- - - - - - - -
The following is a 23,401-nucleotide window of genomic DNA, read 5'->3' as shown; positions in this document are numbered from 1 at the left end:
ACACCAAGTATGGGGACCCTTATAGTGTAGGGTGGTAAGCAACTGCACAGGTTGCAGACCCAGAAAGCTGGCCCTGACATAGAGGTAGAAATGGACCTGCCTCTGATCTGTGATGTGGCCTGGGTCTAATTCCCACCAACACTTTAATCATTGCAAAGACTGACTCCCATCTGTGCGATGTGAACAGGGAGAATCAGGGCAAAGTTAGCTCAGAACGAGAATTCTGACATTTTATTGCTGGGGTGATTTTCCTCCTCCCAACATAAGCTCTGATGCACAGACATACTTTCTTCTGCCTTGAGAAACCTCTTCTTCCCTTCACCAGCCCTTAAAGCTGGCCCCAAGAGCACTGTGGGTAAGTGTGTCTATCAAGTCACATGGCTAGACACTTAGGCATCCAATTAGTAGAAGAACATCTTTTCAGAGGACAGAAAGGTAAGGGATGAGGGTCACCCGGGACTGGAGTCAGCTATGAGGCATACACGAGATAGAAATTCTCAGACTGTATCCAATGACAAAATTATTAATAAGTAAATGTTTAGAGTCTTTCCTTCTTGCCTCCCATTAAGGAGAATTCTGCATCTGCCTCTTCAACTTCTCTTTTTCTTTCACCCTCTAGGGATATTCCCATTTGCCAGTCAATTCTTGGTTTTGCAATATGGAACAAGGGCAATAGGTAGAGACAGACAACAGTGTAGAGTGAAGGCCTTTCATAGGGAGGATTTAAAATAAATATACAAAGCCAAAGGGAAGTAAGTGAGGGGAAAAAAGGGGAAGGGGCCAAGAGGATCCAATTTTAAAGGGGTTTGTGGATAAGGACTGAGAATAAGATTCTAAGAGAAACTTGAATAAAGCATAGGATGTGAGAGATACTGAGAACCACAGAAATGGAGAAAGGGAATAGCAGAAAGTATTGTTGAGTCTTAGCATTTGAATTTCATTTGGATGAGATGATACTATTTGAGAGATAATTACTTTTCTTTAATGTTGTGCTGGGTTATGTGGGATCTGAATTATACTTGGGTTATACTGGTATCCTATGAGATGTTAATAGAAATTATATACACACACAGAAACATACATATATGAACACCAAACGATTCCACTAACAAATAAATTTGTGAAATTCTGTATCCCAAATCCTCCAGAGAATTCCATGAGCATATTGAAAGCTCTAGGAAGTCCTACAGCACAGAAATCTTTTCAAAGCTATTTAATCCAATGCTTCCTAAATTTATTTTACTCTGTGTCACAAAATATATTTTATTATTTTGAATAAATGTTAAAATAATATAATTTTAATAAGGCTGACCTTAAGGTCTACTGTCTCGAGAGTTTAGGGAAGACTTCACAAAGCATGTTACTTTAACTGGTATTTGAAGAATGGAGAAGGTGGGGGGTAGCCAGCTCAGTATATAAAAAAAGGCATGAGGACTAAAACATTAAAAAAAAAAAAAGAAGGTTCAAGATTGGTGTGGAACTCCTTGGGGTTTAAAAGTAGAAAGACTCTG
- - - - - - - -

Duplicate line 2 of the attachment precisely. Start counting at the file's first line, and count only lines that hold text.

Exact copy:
ACACCAAGTATGGGGACCCTTATAGTGTAGGGTGGTAAGCAACTGCACAGGTTGCAGACCCAGAAAGCTGGCCCTGACATAGAGGTAGAAATGGACCTGCCTCTGATCTGTGATGTGGCCTGGGTCTAATTCCCACCAACACTTTAATCATTGCAAAGACTGACTCCCATCTGTGCGATGTGAACAGGGAGAATCAGGGCAAAGTTAGCTCAGAACGAGAATTCTGACATTTTATTGCTGGGGTGATTTTCCTCCTCCCAACATAAGCTCTGATGCACAGACATACTTTCTTCTGCCTTGAGAAACCTCTTCTTCCCTTCACCAGCCCTTAAAGCTGGCCCCAAGAGCACTGTGGGTAAGTGTGTCTATCAAGTCACATGGCTAGACACTTAGGCATCCAATTAGTAGAAGAACATCTTTTCAGAGGACAGAAAGGTAAGGGATGAGGGTCACCCGGGACTGGAGTCAGCTATGAGGCATACACGAGATAGAAATTCTCAGACTGTATCCAATGACAAAATTATTAATAAGTAAATGTTTAGAGTCTTTCCTTCTTGCCTCCCATTAAGGAGAATTCTGCATCTGCCTCTTCAACTTCTCTTTTTCTTTCACCCTCTAGGGATATTCCCATTTGCCAGTCAATTCTTGGTTTTGCAATATGGAACAAGGGCAATAGGTAGAGACAGACAACAGTGTAGAGTGAAGGCCTTTCATAGGGAGGATTTAAAATAAATATACAAAGCCAAAGGGAAGTAAGTGAGGGGAAAAAAGGGGAAGGGGCCAAGAGGATCCAATTTTAAAGGGGTTTGTGGATAAGGACTGAGAATAAGATTCTAAGAGAAACTTGAATAAAGCATAGGATGTGAGAGATACTGAGAACCACAGAAATGGAGAAAGGGAATAGCAGAAAGTATTGTTGAGTCTTAGCATTTGAATTTCATTTGGATGAGATGATACTATTTGAGAGATAATTACTTTTCTTTAATGTTGTGCTGGGTTATGTGGGATCTGAATTATACTTGGGTTATACTGGTATCCTATGAGATGTTAATAGAAATTATATACACACACAGAAACATACATATATGAACACCAAACGATTCCACTAACAAATAAATTTGTGAAATTCTGTATCCCAAATCCTCCAGAGAATTCCATGAGCATATTGAAAGCTCTAGGAAGTCCTACAGCACAGAAATCTTTTCAAAGCTATTTAATCCAATGCTTCCTAAATTTATTTTACTCTGTGTCACAAAATATATTTTATTATTTTGAATAAATGTTAAAATAATATAATTTTAATAAGGCTGACCTTAAGGTCTACTGTCTCGAGAGTTTAGGGAAGACTTCACAAAGCATGTTACTTTAACTGGTATTTGAAGAATGGAGAAGGTGGGGGGTAGCCAGCTCAGTATATAAAAAAAGGCATGAGGACTAAAACATTAAAAAAAAAAAAAGAAGGTTCAAGATTGGTGTGGAACTCCTTGGGGTTTAAAAGTAGAAAGACTCTG